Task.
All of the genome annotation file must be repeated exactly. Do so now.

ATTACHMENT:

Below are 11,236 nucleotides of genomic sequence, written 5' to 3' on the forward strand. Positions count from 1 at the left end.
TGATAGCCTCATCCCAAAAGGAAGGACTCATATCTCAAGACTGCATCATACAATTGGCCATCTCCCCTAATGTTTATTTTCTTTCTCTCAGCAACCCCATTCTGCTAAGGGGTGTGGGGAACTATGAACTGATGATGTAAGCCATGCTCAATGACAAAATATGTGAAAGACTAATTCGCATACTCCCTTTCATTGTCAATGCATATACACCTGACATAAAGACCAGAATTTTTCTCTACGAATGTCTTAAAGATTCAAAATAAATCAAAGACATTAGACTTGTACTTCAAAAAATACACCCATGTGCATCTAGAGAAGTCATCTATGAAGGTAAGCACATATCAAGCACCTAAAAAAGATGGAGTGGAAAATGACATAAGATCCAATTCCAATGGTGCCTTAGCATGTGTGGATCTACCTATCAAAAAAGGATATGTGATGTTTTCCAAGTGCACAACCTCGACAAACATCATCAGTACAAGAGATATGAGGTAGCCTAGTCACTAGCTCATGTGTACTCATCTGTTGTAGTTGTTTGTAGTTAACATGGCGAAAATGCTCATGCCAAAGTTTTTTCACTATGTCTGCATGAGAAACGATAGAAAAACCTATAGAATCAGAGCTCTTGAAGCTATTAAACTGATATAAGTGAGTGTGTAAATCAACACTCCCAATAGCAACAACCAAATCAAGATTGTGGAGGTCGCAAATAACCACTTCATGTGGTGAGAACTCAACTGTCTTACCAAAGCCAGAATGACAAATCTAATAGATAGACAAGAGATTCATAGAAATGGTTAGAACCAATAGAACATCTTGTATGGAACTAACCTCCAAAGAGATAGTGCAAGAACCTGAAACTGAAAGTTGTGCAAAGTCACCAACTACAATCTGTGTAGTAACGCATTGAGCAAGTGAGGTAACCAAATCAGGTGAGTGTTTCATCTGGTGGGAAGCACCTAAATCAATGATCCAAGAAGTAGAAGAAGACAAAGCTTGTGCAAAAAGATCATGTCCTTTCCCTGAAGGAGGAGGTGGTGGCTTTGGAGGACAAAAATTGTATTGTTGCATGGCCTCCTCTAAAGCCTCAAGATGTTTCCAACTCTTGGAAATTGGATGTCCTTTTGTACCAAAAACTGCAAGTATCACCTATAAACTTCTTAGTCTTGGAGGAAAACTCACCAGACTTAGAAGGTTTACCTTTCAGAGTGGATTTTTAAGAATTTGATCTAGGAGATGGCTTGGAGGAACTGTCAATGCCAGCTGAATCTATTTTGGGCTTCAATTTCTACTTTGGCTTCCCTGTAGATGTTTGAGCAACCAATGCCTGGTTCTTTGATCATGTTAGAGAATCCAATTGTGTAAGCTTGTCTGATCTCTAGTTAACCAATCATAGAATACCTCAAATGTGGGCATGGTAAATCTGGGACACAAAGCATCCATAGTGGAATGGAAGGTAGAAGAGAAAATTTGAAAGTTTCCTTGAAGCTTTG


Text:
Below are 11,236 nucleotides of genomic sequence, written 5' to 3' on the forward strand. Positions count from 1 at the left end.
TGATAGCCTCATCCCAAAAGGAAGGACTCATATCTCAAGACTGCATCATACAATTGGCCATCTCCCCTAATGTTTATTTTCTTTCTCTCAGCAACCCCATTCTGCTAAGGGGTGTGGGGAACTATGAACTGATGATGTAAGCCATGCTCAATGACAAAATATGTGAAAGACTAATTCGCATACTCCCTTTCATTGTCAATGCATATACACCTGACATAAAGACCAGAATTTTTCTCTACGAATGTCTTAAAGATTCAAAATAAATCAAAGACATTAGACTTGTACTTCAAAAAATACACCCATGTGCATCTAGAGAAGTCATCTATGAAGGTAAGCACATATCAAGCACCTAAAAAAGATGGAGTGGAAAATGACATAAGATCCAATTCCAATGGTGCCTTAGCATGTGTGGATCTACCTATCAAAAAAGGATATGTGATGTTTTCCAAGTGCACAACCTCGACAAACATCATCAGTACAAGAGATATGAGGTAGCCTAGTCACTAGCTCATGTGTACTCATCTGTTGTAGTTGTTTGTAGTTAACATGGCGAAAATGCTCATGCCAAAGTTTTTTCACTATGTCTGCATGAGAAACGATAGAAAAACCTATAGAATCAGAGCTCTTGAAGCTATTAAACTGATATAAGTGAGTGTGTAAATCAACACTCCCAATAGCAACAACCAAATCAAGATTGTGGAGGTCGCAAATAACCACTTCATGTGGTGAGAACTCAACTGTCTTACCAAAGCCAGAATGACAAATCTAATAGATAGACAAGAGATTCATAGAAATGGTTAGAACCAATAGAACATCTTGTATGGAACTAACCTCCAAAGAGATAGTGCAAGAACCTGAAACTGAAAGTTGTGCAAAGTCACCAACTACAATCTGTGTAGTAACGCATTGAGCAAGTGAGGTAACCAAATCAGGTGAGTGTTTCATCTGGTGGGAAGCACCTAAATCAATGATCCAAGAAGTAGAAGAAGACAAAGCTTGTGCAAAAAGATCATGTCCTTTCCCTGAAGGAGGAGGTGGTGGCTTTGGAGGACAAAAATTGTATTGTTGCATGGCCTCCTCTAAAGCCTCAAGATGTTTCCAACTCTTGGAAATTGGATGTCCTTTTGTACCAAAAACTGCAAGTATCACCTATAAACTTCTTAGTCTTGGAGGAAAACTCACCAGACTTAGAAGGTTTACCTTTCAGAGTGGATTTTTAAGAATTTGATCTAGGAGATGGCTTGGAGGAACTGTCAATGCCAGCTGAATCTATTTTGGGCTTCAATTTCTACTTTGGCTTCCCTGTAGATGTTTGAGCAACCAATGCCTGGTTCTTTGATCATGTTAGAGAATCCAATTGTGTAAGCTTGTCTGATCTCTAGTTAACCAATCATAGAATACCTCAAATGTGGGCATGGTAAATCTGGGACACAAAGCATCCATAGTGGAATGGAAGGTAGAAGAGAAAATTTGAAAGTTTCCTTGAAGCTTTG